Colors of the Sea

None of them knew the color of the sky.
Their eyes glanced level, and were fastened upon the waves that swept toward them.
These waves were of the hue of slate, save for the tops, which were of foaming white,
and all of the men knew the colors of the sea.
Steven Crane, The Open Boat

 

It is cold. An unusual snap of winter grips North Florida but doesn’t extend to Fort Lauderdale. It’s two different climates. Ours is controlled by the Gulf Stream, warm, tropical, breezy and did I say warm? So on January 24, with the boat safely tied to a pier in Titusville, we head north for another installment of our “get the boat to Fort Lauderdale” saga. The marina had informed us that we had to move Catmandu to a different slip, so we decided to move it to a different slip 100 miles south. For me, the cold wind would be a surprise.

We rent a car in Fort Lauderdale and drive two cars north to the marina in Vero Beach. We drop the rental car there, make arrangements for a mooring, and continue 84 miles north to Titusville. We remembered to bring the boat cushions with us, because we had been sleeping on them at home. My furniture is in hiding somewhere between New Hampshire and Florida, with an expected delivery date still a week off. Sleeping on sheets on the floor gives us the world’s largest king size bed but it is a little hard on my hip bones and shoulders. On our last trip, we had borrowed the boat cushions for the apartment. So, we park the car in Titusville, load cushions and provisions onboard, and get ready to set off in the morning.

It has been a while since I’ve spent the night on Catmandu and I feel a sense of homecoming as I step into the cockpit and then down the ladder to the salon. It is cozy here, a little cave of warmth and comfort. It looks, smells, feels like home. We curl up in the v-berth and sleep.

Rain falls during the night, and the face-chilling drizzle continues into the daylight as we carry our steaming coffee cups up to the cockpit. I have to go back down to grab a foul-weather jacket. Our “foulies” are both warm and waterproof. With no help from dockhands, we cast off lines and back out of the slip, round the point to the east and turn south into the ICW.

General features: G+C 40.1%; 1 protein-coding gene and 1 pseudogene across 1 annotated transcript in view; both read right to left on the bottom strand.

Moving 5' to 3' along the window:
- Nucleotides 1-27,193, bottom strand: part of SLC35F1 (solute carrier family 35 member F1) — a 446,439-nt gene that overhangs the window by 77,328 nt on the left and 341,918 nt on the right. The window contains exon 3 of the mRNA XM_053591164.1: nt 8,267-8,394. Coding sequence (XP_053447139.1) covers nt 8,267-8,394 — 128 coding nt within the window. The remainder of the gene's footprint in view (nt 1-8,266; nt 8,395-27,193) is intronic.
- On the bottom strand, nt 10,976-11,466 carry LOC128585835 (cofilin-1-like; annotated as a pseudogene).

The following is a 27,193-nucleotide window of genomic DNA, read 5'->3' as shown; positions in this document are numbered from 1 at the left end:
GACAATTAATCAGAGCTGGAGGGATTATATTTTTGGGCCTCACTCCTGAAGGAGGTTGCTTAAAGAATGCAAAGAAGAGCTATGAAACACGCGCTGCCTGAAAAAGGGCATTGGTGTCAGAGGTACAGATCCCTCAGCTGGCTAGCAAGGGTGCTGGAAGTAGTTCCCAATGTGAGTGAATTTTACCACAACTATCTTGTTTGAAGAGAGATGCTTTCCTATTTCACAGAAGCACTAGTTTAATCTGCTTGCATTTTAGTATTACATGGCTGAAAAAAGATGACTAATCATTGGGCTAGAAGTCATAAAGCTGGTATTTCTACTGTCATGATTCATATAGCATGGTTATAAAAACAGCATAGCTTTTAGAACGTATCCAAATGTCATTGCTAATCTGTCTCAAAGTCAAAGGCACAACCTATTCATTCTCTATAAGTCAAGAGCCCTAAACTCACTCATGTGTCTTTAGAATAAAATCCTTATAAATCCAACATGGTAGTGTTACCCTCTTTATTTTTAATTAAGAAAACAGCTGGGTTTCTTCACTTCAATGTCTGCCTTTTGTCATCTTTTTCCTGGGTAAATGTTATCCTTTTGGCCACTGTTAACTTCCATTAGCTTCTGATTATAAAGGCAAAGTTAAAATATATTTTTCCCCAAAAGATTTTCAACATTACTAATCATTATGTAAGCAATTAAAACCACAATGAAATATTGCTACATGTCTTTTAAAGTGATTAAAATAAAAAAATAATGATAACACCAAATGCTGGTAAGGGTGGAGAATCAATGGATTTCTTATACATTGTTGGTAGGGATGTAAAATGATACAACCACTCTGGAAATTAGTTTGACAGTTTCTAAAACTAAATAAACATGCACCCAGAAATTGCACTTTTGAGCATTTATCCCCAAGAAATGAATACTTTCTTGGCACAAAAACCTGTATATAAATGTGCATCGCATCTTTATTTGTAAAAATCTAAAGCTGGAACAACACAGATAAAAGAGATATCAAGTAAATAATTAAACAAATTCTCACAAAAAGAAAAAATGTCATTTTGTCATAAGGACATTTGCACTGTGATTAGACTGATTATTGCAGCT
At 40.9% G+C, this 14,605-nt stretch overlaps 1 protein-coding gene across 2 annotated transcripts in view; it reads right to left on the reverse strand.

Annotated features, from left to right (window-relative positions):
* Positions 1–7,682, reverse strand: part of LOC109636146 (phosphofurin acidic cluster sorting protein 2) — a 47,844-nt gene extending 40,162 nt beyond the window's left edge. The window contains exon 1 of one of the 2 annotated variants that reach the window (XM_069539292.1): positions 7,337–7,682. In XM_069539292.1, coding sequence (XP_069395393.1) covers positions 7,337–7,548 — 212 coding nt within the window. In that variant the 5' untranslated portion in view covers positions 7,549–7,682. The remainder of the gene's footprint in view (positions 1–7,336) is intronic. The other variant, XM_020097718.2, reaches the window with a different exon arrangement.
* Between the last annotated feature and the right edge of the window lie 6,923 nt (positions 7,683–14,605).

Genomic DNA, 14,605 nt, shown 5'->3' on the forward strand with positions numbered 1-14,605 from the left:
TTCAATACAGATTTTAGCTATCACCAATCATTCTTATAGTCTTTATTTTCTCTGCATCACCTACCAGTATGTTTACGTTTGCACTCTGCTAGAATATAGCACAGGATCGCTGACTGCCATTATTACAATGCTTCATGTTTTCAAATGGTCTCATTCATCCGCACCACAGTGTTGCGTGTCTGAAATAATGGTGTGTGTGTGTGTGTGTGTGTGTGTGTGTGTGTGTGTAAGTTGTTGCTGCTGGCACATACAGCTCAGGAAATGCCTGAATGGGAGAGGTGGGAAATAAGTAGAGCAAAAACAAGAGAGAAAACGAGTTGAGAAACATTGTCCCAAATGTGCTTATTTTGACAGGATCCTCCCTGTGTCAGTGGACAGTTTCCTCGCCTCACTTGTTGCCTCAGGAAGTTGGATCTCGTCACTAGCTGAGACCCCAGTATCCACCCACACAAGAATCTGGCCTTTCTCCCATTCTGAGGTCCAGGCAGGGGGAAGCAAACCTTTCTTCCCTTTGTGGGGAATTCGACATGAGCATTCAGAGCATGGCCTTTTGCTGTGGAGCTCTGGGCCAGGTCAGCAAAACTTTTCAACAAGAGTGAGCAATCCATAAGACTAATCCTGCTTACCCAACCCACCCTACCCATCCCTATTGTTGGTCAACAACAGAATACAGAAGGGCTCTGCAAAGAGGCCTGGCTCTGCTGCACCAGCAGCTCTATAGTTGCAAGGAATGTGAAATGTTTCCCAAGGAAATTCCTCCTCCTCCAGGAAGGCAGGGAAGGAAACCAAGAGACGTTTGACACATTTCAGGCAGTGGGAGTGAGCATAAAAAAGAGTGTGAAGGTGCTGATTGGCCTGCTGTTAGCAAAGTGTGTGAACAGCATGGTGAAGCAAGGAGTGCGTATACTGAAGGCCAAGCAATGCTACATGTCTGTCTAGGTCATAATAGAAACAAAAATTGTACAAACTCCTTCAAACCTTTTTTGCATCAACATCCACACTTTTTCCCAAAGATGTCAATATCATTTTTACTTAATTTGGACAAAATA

The water is slate-gray and choppy, and the sky is overcast. The standing joke – “I think it’s getting brighter!” – really works today as the rain lets up and the clouds separate, revealing patches of blue. We can sail here! Phil pulls out the genoa and we motorsail most of the day, speeding along at over 5 knots (a real speed-fest for Catmandu!).

Pelicans are everywhere!

Pelicans are everywhere!

Coming to the first bridge of the day, we experience what a cold front really is, as the wall of wind comes in from the west and suddenly spins the boat around. As we wait for the bridge opening, we feel the air get noticeably colder and the bank of clouds to the west overtakes our patches of blue.

Dominating the landscape as we head south is the huge Vehicle Assembly Building at Kennedy Space Center. It is by far the largest thing on the horizon for many miles. It was built in the late sixties to house the Saturn 5 rocket used in Apollo missions, and is today the largest 1-story building in the world. Just to give a sense of the hugeness, in the picture below, note that the stars in the US flag are each 6 feet tall.

The  Vehicle Assembly Building at Kennedy Space Center.

The Vehicle Assembly Building at Kennedy Space Center.

Our anchorage for the night is in Melbourne, and we find a spot on the west side of the ICW. The skies cleared and we enjoy drinks in the cockpit as the sun sets and the moon rises. We put out the BBQ grill and make a late dinner. I think this is the life; I want to be on the water as the sun sets and fall asleep in the gentle rocking motion of a boat at anchor. This feels like home.

We are seeing manatee warning signs, but no manatees.

We are seeing manatee warning signs, but no manatees.

The next day is bright, clear and warmer. We set out early and make boat breakfast on the way. We have to make it to Vero Beach in time to get the car, drive back to Titusville and drive home to Fort Lauderdale – a very long trek at the end of the day.

We have traveled 1,000 miles on the ICW. Note the color of the water.

We have traveled 1,000 miles on the ICW. Note the color of the water.

We begin notice changes in the water. The deep gray-blue changes here and there to a lighter blue, and we start to notice an aqua hue. Then a light green color shows up in swirls and eddies. I am staring at the water, fascinated by the colors.

A cold front blows in and changes the water to green.

A cold front blows in and changes the water to green.

What causes the color of the sea? It could be depth, or shells on the bottom, or the color of the sand. Maybe it is as changeable as the sky, reflecting the gray of rain or the clear blue of cloudless days. I prefer the aqua of the Caribbean, and remember swimming off of Cable Beach in the light blue-green water where we could look down and clearly see our feet.

I don’t want a scientific explanation. That might ruin the fascination. Let the colors of the ocean be ever-changing and mysterious.

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